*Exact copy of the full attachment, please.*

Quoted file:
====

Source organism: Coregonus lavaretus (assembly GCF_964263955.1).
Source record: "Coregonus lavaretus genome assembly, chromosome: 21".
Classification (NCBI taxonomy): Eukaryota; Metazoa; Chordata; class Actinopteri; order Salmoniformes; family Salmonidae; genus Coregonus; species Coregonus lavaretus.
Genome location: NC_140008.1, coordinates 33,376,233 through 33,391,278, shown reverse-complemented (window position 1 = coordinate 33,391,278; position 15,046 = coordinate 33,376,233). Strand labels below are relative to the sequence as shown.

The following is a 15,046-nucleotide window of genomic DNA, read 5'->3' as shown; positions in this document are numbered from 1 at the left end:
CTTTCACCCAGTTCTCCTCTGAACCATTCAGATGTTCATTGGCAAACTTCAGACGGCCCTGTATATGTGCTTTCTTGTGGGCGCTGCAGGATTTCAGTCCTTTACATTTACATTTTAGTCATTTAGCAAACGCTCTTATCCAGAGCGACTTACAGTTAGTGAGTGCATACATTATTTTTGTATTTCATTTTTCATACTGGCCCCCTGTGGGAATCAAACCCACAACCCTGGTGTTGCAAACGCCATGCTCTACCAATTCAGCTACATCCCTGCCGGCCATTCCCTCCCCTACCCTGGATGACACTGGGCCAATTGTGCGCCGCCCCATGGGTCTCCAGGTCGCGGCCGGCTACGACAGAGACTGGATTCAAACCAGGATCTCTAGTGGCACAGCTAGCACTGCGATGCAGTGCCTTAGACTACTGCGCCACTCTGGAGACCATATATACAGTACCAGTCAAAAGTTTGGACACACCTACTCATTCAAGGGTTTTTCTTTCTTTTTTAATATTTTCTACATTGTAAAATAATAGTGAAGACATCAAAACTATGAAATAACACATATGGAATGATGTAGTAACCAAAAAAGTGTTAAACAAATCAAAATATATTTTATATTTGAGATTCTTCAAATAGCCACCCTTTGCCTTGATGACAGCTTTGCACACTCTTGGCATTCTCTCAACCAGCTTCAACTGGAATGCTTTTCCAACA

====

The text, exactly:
Source organism: Coregonus lavaretus (assembly GCF_964263955.1).
Source record: "Coregonus lavaretus genome assembly, chromosome: 21".
Classification (NCBI taxonomy): Eukaryota; Metazoa; Chordata; class Actinopteri; order Salmoniformes; family Salmonidae; genus Coregonus; species Coregonus lavaretus.
Genome location: NC_140008.1, coordinates 33,376,233 through 33,391,278, shown reverse-complemented (window position 1 = coordinate 33,391,278; position 15,046 = coordinate 33,376,233). Strand labels below are relative to the sequence as shown.

The following is a 15,046-nucleotide window of genomic DNA, read 5'->3' as shown; positions in this document are numbered from 1 at the left end:
CTTTCACCCAGTTCTCCTCTGAACCATTCAGATGTTCATTGGCAAACTTCAGACGGCCCTGTATATGTGCTTTCTTGTGGGCGCTGCAGGATTTCAGTCCTTTACATTTACATTTTAGTCATTTAGCAAACGCTCTTATCCAGAGCGACTTACAGTTAGTGAGTGCATACATTATTTTTGTATTTCATTTTTCATACTGGCCCCCTGTGGGAATCAAACCCACAACCCTGGTGTTGCAAACGCCATGCTCTACCAATTCAGCTACATCCCTGCCGGCCATTCCCTCCCCTACCCTGGATGACACTGGGCCAATTGTGCGCCGCCCCATGGGTCTCCAGGTCGCGGCCGGCTACGACAGAGACTGGATTCAAACCAGGATCTCTAGTGGCACAGCTAGCACTGCGATGCAGTGCCTTAGACTACTGCGCCACTCTGGAGACCATATATACAGTACCAGTCAAAAGTTTGGACACACCTACTCATTCAAGGGTTTTTCTTTCTTTTTTAATATTTTCTACATTGTAAAATAATAGTGAAGACATCAAAACTATGAAATAACACATATGGAATGATGTAGTAACCAAAAAAGTGTTAAACAAATCAAAATATATTTTATATTTGAGATTCTTCAAATAGCCACCCTTTGCCTTGATGACAGCTTTGCACACTCTTGGCATTCTCTCAACCAGCTTCAACTGGAATGCTTTTCCAACA